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Astron. Astrophys. 333, 101-105 (1998)

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1. Introduction

The Sun is thought to lie at the edge (or just within) a warm (T [FORMULA] 7000K) low-density ([FORMULA] [FORMULA] 0.1 cm-3) interstellar cloud that is itself located within a hot (T [FORMULA] 106 K) and rarefied ([FORMULA] [FORMULA] 0.005 cm-3) region of space of approximate dimensions 100 pc called the Local Bubble (Frisch 1995). The origin of this rarefied cavity is still debated, but it seems likely that it was caused by a local supernova event and/or the interaction of the stellar winds from OB stars in the nearby Sco-Cen association. Whether the hot Bubble plasma is in collisional ionization equlibrium or not is still uncertain (Breitschwerdt and Schmutzler 1994).

Although most of the volume in the Local Bubble appears to be filled with hot gas, most of the mass is contained within either warm and partially ionized plasma, or several diffuse interstellar clouds ("fluff") of very low neutral gas density (Frisch 1995). The exact size and shape of the tenous Local Bubble cavity have been much debated. Its dimensions can be determined by either tracing the absence of absorption by neutral interstellar gas, or by determining the extent of the hot emitting Bubble gas. Direct absorption measurements of the interstellar neutral hydrogen column density, N(HI), to stars within 100 pc has generally proven to be problematic due to the observational and instrumental difficulties inherent in measuring hydrogen column densities [FORMULA] 1018 cm-2. Therefore other indirect means of determining the extent of the low density local cavity have been used. Paresce (1984) has used both direct and indirect estimates of N(HI) absorption towards 82 stars closer than 250 pc to infer the absence of dense neutral gas out to [FORMULA] 100 pc in most galactic directions. Observations of the diffuse soft X-ray background radiation have been modelled by Snowden et al. (1990) to reproduce contours of the observed negative correlation between X-ray intensity and neutral interstellar hydrogen column density out to 300 pc. Similarly, Diamond et al. (1995) have used ROSAT Wide-Field Camera observations of extreme ultraviolet (EUV) sources to model the distribution of inferred neutral hydrogen column densities as a function of distance to 150 pc. Welsh et al. (1994), hereafter Paper 1, have used the observed distribution of interstellar sodium (Na I) absorption within 250 pc of the Sun to infer the contours of neutral gas absorption in the local interstellar medium (LISM). The two interstellar Na I D1 and D2 absorption lines at 5890 Å are believed to be a good tracer of relatively cold (T [FORMULA] 1000K) neutral gas clouds in the general ISM.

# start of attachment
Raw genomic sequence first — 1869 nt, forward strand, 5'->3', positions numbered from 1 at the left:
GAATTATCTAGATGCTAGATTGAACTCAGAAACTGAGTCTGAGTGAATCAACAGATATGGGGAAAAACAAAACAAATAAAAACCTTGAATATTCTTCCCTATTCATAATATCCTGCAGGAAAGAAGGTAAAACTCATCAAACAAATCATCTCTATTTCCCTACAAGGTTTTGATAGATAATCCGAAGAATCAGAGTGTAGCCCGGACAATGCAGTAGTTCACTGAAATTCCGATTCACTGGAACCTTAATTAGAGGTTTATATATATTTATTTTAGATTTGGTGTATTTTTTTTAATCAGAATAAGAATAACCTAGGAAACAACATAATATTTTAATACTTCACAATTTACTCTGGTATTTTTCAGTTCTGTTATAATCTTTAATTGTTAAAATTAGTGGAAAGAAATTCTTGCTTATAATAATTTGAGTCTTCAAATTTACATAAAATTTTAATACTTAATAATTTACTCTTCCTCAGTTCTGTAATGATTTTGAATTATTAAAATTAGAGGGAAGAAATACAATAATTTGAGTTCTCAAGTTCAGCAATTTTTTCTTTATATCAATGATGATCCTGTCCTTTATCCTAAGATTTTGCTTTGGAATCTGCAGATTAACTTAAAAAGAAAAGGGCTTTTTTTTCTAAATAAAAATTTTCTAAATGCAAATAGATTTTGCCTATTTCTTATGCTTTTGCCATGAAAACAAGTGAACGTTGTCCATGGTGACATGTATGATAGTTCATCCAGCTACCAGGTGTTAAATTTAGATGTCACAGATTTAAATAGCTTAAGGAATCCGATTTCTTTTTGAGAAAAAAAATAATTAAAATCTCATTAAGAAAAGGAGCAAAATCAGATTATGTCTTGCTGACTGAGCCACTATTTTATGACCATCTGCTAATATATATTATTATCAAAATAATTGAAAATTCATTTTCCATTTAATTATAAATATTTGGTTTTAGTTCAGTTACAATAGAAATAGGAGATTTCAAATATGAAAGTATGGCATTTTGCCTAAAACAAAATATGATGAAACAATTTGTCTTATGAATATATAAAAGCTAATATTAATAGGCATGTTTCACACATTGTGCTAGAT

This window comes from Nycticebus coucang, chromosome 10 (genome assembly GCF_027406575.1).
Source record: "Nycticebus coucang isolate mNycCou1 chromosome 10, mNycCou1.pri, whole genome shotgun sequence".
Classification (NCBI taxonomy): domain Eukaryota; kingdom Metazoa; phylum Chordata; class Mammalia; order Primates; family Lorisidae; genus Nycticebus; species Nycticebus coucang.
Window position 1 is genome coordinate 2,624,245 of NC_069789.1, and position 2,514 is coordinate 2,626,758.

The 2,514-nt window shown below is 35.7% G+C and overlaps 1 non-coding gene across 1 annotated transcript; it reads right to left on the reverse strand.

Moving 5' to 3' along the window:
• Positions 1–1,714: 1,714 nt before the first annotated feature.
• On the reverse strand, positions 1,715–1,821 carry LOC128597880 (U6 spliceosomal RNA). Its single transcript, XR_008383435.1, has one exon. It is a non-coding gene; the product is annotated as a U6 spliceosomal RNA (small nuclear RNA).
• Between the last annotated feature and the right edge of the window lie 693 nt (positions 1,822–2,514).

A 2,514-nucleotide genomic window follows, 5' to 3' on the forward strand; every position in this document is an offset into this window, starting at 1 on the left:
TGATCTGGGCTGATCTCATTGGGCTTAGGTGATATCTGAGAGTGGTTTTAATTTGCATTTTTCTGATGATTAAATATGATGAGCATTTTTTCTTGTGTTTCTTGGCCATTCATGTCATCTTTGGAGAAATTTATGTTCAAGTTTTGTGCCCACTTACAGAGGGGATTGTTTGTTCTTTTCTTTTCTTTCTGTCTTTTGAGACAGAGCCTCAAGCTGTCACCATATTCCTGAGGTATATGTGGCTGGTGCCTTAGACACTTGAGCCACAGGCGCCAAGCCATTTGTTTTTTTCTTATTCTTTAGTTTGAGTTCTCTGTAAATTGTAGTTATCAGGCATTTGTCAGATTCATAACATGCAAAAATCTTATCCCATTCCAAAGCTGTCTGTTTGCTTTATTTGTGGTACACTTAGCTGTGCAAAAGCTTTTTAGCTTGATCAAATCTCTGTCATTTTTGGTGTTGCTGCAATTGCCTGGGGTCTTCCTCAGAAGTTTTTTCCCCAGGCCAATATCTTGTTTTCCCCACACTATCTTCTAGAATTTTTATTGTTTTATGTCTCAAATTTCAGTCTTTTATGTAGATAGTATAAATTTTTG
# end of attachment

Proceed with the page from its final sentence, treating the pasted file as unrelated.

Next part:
All of the above representations of the Local Bubble cavity are dependent on knowledge of the distances towards the respective line-of-sight stellar targets towards which the level of absorption is measured. For stars closer than 20 pc these distances (mostly derived from ground-based parallax measurements) are generally accurate to within 20%, whereas distance estimates for stars beyond 20 pc are of far greater uncertainty. The new distance determination for stars within 300 pc by the Hipparcos satellite (ESA 1997) now allow us to plot the Local Bubble absorption characteristics with much greater certainty. In this Paper, we re-plot the Na I absorption data originally presented in Paper 1 using the newly available Hipparcos stellar distances to investigate the distribution of neutral gas in the LISM. These plots show that the detailed galactic distribution of Na I absorption has changed significantly from that originally presented in Welsh et al. (1994), and that the Local Bubble cavity is some 50% larger than previously thought.

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© European Southern Observatory (ESO) 1998

Online publication: April 15, 1998
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